Thursday, May 15, 2014
To make or not to make-that is the question
Makerspace asks certain intellectual, social and political questions. It begins very simply.
If I was not bound by the restrictions of some figure of authority, what might I make? If I could make anything I wanted to make out of any material or combination of materials, colors and textures, what would it be?
In the digital age the question easily moves to computer assisted empowerment. If I could design the object at a computer and have it manufactured, what would it be? How would it fit in with the world of non-digital objects?
More recently the questions goes further, if this design could include electrical conductivity, perhaps wires, and those wires could connect with other computer chips and some possible combination of an infinite arrays of sensors, power sources and gears and network transmitting capacity, what might it be or do?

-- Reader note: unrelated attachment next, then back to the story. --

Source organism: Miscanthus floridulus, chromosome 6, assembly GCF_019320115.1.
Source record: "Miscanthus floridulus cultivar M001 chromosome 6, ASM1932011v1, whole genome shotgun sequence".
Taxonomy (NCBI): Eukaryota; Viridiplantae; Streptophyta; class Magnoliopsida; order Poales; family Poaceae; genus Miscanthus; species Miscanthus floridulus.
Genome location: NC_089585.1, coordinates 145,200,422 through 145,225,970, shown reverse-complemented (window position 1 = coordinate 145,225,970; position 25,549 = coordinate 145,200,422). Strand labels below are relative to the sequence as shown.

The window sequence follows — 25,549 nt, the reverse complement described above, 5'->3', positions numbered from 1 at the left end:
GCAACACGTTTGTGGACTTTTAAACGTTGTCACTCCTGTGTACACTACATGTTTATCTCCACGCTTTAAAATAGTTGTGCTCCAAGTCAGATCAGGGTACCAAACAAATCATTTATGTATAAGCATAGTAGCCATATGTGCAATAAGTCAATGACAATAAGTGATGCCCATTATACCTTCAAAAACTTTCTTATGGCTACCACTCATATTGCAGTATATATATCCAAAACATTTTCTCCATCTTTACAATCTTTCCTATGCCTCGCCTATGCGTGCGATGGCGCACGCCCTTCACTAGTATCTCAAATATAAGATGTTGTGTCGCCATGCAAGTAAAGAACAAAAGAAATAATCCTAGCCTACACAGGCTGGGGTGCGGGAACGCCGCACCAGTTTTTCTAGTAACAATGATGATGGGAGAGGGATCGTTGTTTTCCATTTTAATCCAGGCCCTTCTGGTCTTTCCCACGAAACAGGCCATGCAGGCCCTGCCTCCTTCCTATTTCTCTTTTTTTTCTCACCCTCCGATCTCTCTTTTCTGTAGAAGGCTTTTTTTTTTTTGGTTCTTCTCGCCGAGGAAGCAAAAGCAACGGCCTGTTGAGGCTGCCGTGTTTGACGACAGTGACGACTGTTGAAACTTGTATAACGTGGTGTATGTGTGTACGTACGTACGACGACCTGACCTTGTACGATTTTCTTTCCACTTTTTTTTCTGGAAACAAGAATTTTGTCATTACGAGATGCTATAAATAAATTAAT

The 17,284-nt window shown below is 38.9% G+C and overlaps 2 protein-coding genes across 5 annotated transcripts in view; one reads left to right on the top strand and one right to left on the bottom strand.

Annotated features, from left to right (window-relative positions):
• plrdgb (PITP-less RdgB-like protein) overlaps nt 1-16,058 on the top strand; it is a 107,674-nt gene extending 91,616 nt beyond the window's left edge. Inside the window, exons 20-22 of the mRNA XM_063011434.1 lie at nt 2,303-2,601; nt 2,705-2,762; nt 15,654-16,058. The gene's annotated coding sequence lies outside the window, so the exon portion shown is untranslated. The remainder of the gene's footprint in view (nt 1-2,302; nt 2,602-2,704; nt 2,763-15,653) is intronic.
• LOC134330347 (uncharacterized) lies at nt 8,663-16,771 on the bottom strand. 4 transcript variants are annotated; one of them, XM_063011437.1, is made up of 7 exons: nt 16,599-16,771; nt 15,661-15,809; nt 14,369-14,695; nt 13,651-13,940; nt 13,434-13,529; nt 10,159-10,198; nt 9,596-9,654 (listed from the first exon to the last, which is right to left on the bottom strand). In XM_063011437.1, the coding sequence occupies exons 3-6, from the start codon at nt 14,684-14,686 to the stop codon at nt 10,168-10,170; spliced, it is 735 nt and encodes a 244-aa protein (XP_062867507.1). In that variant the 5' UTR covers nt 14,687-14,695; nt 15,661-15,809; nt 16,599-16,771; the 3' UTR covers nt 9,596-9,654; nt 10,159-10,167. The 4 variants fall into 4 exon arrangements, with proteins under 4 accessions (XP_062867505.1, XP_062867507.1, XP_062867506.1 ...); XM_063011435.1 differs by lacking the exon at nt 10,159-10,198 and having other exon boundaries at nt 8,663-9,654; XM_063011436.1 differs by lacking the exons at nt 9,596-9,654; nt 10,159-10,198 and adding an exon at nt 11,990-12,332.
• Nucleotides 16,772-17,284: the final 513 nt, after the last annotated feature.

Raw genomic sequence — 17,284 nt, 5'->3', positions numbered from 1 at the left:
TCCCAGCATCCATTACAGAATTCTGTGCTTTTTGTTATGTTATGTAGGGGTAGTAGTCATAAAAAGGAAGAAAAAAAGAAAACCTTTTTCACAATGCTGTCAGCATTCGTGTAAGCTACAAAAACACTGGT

And then if there is one of these objects and it can communicate, can it communicate with others of its kind? Can it communicate wirelessly? For what distance? For what purpose? Can, will, it communicate with more than its kind and if so what or who and how and why?
Am I willing to put this design in a public space and share it with anyone?
Politics is the allocation of resources. These resources include money, materials, the tools of creation and a person's time. In this making what resources will be consumed or reused and eventually discarded? What might be the impact of making a larger quantity, perhaps an almost infinite quantity be on the human social space and environment? If the impact is significant, then what regulates its creation?
If answers to the above questions are sufficiently interesting and supportive, then how do I make it? What learning resources, tools and experience do I need to make, compose or build it?
To make or not to make, that is the question.
The Maker Movement Manifesto